Tuesday, October 4, 2016

Muhammad Akbar

What is a namespace in C++-C++ Tutorial

Why Namespace is used?

You will find below line in almost all C++ code. All of the programs written in this tutorial also contains following line after include directives:

using namespace std;
The goal of this line is to tell compiler that we are using std namespace in the program. But what does a namespace mean? Moreover, why namespaces are used in C++?
A namespace is a container for identifiers. These identifiers can be classes, functions, objects, variables, constants etc. There are two reasons for use of namespace.

Purpose of Namespace

The first purpose is that namespaces allow to structure program into logical units. It means that you can place some classes or functions that perform a common task into one namespace.
The second purpose can be described by the following example:
You have two friends with the same name – Bill. When you speak with somebody about Bill, you have to specify some additional information that which Bill you are talking about. It can be his address or first name. The same thing happens when you are using different libraries that have the same identifiers for different object. You have to tell to compiler additional information about which object is used. In this case, you have to use the object’s namespace.
A namespace is defined by using namespace keyword:

Namespace namespaceName
{
	//the content of namespace
}
This is an example of defining your own namespaces:

namespace myFirstNamespace
{
	void foo()
	{
		cout << "foo is called from myFirst namespace" << endl;
	}
}

namespace mySecondNamespace
{
	void foo()
	{
		cout << "foo from mySecondNamespace is called" << endl;
	}
}
As you can see, there are two functions foo() with the same name, but in different namespaces. If you want to call function foo(), you will have to specify the namespace of this function. It can be done by using the name of namespace with ::. For example,

//call function foo from myFirstNamespace
myFirstNamespace::foo();
//call function foo from mySecondNamespace
mySecondNamespace::foo();
Try to compile this code. The output should be:
foo from myFirstNamespace is called
foo from mySecondNamespace is called
There is a possibility to avoid appending namespace name every time we use an object from this namespace. You can use directive using. Look on the following line:

using namespace std;
This directive tells the compiler to use std namespace in the program. You can use your own namespaces. Try to add this using directive before main function:

using namespace myFirstNamespace;
And now, modify main function by removing appended namespace before calling function foo():

//call function foo from myFirstNamespace
foo();
//call function foo from myFirstNamespace too
foo();
In this case, the compiler will look for foo() only in myFirstNamespace:
foo from myFirstNamespace is called
foo from myFirstNamespace is called
using directive can be used only in the case when there is not an ambiguity between namespaces. Try do use both namespaces in the same time:

using namespace myFirstNamespace;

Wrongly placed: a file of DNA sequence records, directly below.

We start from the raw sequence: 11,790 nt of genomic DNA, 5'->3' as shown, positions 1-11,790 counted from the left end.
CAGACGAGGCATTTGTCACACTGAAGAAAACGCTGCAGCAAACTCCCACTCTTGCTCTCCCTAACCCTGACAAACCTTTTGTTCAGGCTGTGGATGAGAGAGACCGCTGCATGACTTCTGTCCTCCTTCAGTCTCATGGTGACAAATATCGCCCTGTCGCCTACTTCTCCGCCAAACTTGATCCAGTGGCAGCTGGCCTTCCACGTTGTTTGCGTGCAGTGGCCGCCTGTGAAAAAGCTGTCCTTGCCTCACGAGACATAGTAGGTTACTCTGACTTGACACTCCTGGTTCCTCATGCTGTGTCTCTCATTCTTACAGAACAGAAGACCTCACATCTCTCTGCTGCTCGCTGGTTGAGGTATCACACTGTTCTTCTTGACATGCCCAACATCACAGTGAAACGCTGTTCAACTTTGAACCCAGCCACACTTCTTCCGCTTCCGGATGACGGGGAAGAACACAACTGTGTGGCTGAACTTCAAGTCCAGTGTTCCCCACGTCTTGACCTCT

using namespace mySecondNamespace;
After this you can’t call foo() function without specifying its namespace, because both namespaces contain function foo(). If you try to do this, you will get an error:
more than one instance of overloaded function "foo" matches the argument list:
function "myFirstNamespace::foo()"
function "mySecondNamespace::foo()"

Same namespace in multiple places

A namespace can be defined in different parts of the program. All the objects that are in different parts of a program, but if in same namespace will form one namespace. For better understanding, look on example:

namespace myFirstNamespace
{
	void foo()
	{
		cout << "foo from myFirstNamespace is called" << endl;
	}
}
namespace mySecondNamespace
{
	void foo()
	{
		cout << "foo from mySecondNamespace is called" << endl;
	}
}
namespace myFirstNamespace
{
	int x = 10;
}
int main()
{
	myFirstNamespace::foo();
	cout << "X = " << myFirstNamespace::x << endl;
	cout << "Y = " << myFirstNamespace::y << endl;
	return 0;
}
namespace myFirstNamespace
{
	double y = 3.14;
}
myFirstNamespace consists of three elements: void foo(), int x and double y. When we write:

namespace some_namespace
{
}
When we create a new namespace named "some_namespace" but if in case, "some_namespace" already exists then new objects will be appended to the existing namespace.

Nested Namespace

You can create nested namespaces. One namespace can be a part of another namespace. For example, we can create namespace X, which will contain namespace Y:

namespace X
{
	void foo()
	{
		cout << "foo from X is called" << endl;
	}
	namespace Y
	{
		void foo()
		{
			cout << "foo from Y is called" << endl;
		}
	}
}
If you want to call function foo() from namespace Y, you will have to specify the full path to foo() function:

X::Y::foo();
Above line of code means that you are calling function foo from namespace Y, which is a part of namespace X.

Namespace alias

There is a possibility to use namespace alias. It can be useful when you have a very long namespace name or there are many nested namespaces. The use of alias has following syntax:
Namespace newName = oldName or NestedNamespace.
For example, we can create alias that will access Y namespace from the previous example:

namespace XY = X::Y;
Now you can call function foo() using new namespace name:

XY::foo();

Unnamed Namespace

You can declare an un-named namespace. An unnamed namespace is an alternative of using static global variables. Variables and function from an unnamed namespace will be visible in entire file. The syntax of declaring unnamed namespace is:

Namespace
{
	//Declaration list;
}
In the program, a unique identifier will be given to unnamed namespace. But you will not be able to know this identifier.

          

 Basic OOPS Concepts

Muhammad Akbar

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